MAGGIE, created by LIFE IN PIECES co-creator Justin Adler and alum Maggie Mull, centers around the titular Maggie (Rebecca Rittenhouse), a 30-something who has been psychic her entire life; she sees her visions via touch. It took a long time for her father, Jack (Chris Elliot) and mother Maria (Kerri Kenney) — those are some quality gets, folks — to believe that she truly could see the future, but they finally accept her, and she currently resides in half of the bungalow her parents own.
While her parents may have been skeptics during Maggie’s youth, her best friend Louise (the previously mentioned Nichole Sakura) was mostly there for her through high school, at least when she wasn’t studying night-and-day to get into med school.
In the first episode, Maggie is giving psychic readings at a party and one of the partygoers, Ben (David Del Rio), takes a shining to her, asks for a reading. Maggie obliges and sees a vision of herself marrying him, gets frightened and runs off.
The next night, while consoling Louise after a bad date, she runs into Ben, and Louise eggs her on to roll with it and Maggie does, right into bed with him.
The morning after, as Ben makes breakfast for her, Maggie sees another vision of him marrying someone else, and she rushes out.
Fast-forward a bit. Louise and Maggie are heading back to Maggie’s bungalow and they run into Ben. He explains that he and his on-again-off-again girlfriend Jessie (Chloe Bridges) are moving into the same bungalow as Maggie’s. Along the way, we meet Ben’s off-kilter sister Amy (UNDONE’s Angelique Cabral), who got married to people-pleasing partner Dave (WESTWORLD’s Leonardo Nam) at Burning Man.
The first half of the season is primarily concerned with Maggie and her love life in a way that recalls GILMORE GIRLS (Maggie :: Lorelai, Ben :: Luke) and, like GILMORE GIRLS, Maggie gets involved with bearded Daniel who is basically Max Medina in this situation, and it feels very formulaic, albeit with wildly vacillating tones; one ep in particular feels like a 90s three-camera sitcom.
Then the second half of the season kicks in and the show snaps into view. You realize that the psychic gimmick meant to individuate the show is essentially a stand-in for neurodivergent brains. The show fully leans into that and matters turns serious, without dialing down the jokes.
Without spoiling much, there is one moment where Maggie realizes that an important person in her life doesn’t believe that she is psychic, and she is absolutely crushed. It’s not just that she doesn’t feel seen, it’s not just that she feels this person doesn’t believe her, it’s not just that this person is utterly dismissive towards this foundational aspect of herself and her history, it’s also that she — an actual psychic — is blindsided by the news.
Anyone who lives with any kind of invisible issues can identify with the fear that you won’t be understood or believed. MAGGIE’s writers know it, and they are fully putting it on display.
One more example, although this has major spoilers for Episode 11 – ‘You Will Experience a Loss’:
Maggie is at a bachelorette party. She’s had an abnormal number of visions all day and immediately feels like she shouldn’t be there, feeling extra-sensitive. Nonetheless, she’s dragged onto the dance floor and bounced around like a pinball. As she pings off each tightly packed partygoer, every hit induces a vision until her world goes white, as if a flashbang has gone off in front of her. When her sight returns, she immediately grabs Louise and demands to ‘read’ her:
“What happened to no readings for friends?”
Maggie drags her from the dance floor and presses Louise’s hands.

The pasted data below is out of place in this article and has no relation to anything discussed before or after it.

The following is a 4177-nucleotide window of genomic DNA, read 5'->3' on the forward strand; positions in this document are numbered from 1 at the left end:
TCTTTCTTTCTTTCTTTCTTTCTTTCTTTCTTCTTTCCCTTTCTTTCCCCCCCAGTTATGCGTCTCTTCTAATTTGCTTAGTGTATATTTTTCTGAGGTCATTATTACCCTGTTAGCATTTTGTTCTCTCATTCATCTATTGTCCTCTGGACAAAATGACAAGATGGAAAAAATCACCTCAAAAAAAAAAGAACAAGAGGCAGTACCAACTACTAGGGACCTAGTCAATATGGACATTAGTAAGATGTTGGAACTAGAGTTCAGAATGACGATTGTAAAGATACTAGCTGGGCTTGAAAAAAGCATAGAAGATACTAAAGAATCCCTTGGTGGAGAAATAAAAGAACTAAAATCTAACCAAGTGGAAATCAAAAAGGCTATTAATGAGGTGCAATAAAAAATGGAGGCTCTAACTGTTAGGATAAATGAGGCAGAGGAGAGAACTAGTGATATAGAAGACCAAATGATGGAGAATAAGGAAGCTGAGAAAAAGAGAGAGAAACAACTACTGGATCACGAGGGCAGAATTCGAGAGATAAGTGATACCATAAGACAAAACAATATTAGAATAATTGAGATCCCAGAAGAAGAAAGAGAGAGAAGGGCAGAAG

“What do you see?”
Yes, the classic ‘powerless’ trope. While this is a tried-and-true superhero trope — for the first half of the season I mused to myself: you could have saved yourself so much trouble if you’d learn from X-MEN’s Rogue and just wear a thick pair of long sleeve leather gloves — it’s surprising to see the device deployed in a rom-com.
The rest of the season deals with the fallout of her loss of her mystic foresight, of her grappling with being normal, of no longer being the one looked to for answers, to problem solve, to shoulder it all, while lamenting the perks of being psychic.
While the show tackles mental matters in a surprisingly far more interesting way than most, it does have a number of issues, such as the shifting tone, spotty ground rules of Maggie’s abilities, and the fact that Maggie’s voracious Black psychic mentor self-named Angel (DON’T TRUST THE B— IN APT. 23’s Ray Ford) seems to be the sole queer representation on the show.* While Ford knows how to calibrate his performance, this approach feels very dated, and hard to overlook.
If there’s a second season — and that’s a big if — I could see this show really coming together and become something special. The end of the first season raises more questions than it answers, and exploring the potentials of its mysticism could open up a whole new world.
It’s possible that there are passing mentions regarding other characters, but if so, I missed them or they weren’t prominent enough to count.
(Hulu/FX) I have a few issues with the first season of THE BEAR — mostly typical first season problems regarding tone and clumsy character dynamics — but you should watch it if you’re into claustrophobic, high-strung, hyper-local character dramas, especially if you’re a Chicagoan who seeks out restaurants or have worked in restaurants.
Also, I was relieved to see that it skews closer to half-hour eps for its eight ep run. (That said, wouldn’t be surprised if the runtimes ballooned in the second season.)
One notable facet is its use of lighting and set decoration as a cleansing arc throughout the season. THE ORIGINAL BEEF space goes from looking like mud to gleaming like a private hospital, and watch for how light increasingly floods the space, beaming around the characters.
Also noteworthy is that it’s one of the few works out there which starts out with a dude being traumatized in many ways, he tries to be better, realizes he’s still not great at it, but learns how to reach out. He’s willing to learn, and willing to change, in a city that is often resistant to change.
In other words, S2 could be great. “What do you call it?”